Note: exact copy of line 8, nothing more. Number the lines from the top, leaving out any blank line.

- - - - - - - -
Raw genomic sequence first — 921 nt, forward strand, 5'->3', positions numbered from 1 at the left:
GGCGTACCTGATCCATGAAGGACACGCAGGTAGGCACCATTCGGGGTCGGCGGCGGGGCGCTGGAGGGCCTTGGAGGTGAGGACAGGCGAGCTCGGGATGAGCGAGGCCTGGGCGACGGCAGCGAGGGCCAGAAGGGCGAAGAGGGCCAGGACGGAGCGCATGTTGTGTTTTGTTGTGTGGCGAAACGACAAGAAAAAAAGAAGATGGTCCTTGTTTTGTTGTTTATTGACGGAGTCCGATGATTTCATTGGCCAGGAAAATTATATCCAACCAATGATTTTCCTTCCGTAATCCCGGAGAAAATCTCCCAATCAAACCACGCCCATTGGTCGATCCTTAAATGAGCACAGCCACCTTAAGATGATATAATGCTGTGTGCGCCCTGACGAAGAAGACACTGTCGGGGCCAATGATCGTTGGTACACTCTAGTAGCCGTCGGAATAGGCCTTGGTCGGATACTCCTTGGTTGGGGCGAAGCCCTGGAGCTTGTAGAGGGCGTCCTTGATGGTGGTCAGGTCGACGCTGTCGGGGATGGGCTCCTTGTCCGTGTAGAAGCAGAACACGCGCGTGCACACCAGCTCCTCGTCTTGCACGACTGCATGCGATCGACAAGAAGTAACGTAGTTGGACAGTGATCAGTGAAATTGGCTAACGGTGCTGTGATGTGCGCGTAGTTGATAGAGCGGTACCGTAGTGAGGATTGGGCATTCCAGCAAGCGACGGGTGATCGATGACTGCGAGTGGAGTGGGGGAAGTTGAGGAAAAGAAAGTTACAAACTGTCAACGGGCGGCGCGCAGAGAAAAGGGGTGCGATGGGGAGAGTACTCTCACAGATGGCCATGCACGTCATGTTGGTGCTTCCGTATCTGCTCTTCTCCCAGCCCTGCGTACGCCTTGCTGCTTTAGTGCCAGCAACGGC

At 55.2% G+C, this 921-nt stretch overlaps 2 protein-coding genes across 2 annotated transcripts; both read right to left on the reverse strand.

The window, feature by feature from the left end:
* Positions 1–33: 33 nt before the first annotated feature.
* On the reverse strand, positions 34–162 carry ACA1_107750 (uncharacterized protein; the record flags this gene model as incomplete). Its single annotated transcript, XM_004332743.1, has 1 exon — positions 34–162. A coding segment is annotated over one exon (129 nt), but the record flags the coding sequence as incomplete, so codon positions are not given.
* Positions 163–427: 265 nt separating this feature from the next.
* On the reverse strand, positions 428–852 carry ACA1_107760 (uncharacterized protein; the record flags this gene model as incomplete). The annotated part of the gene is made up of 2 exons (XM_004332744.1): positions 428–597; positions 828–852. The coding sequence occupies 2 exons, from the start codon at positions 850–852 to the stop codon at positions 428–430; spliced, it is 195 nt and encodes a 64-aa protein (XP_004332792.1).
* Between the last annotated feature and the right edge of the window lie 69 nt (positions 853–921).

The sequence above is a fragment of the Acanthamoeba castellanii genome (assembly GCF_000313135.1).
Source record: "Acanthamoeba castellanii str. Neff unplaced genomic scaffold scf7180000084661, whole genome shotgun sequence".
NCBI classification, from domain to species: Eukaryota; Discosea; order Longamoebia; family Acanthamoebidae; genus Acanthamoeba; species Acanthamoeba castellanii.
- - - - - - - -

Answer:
* On the reverse strand, positions 428–852 carry ACA1_107760 (uncharacterized protein; the record flags this gene model as incomplete). The annotated part of the gene is made up of 2 exons (XM_004332744.1): positions 428–597; positions 828–852. The coding sequence occupies 2 exons, from the start codon at positions 850–852 to the stop codon at positions 428–430; spliced, it is 195 nt and encodes a 64-aa protein (XP_004332792.1).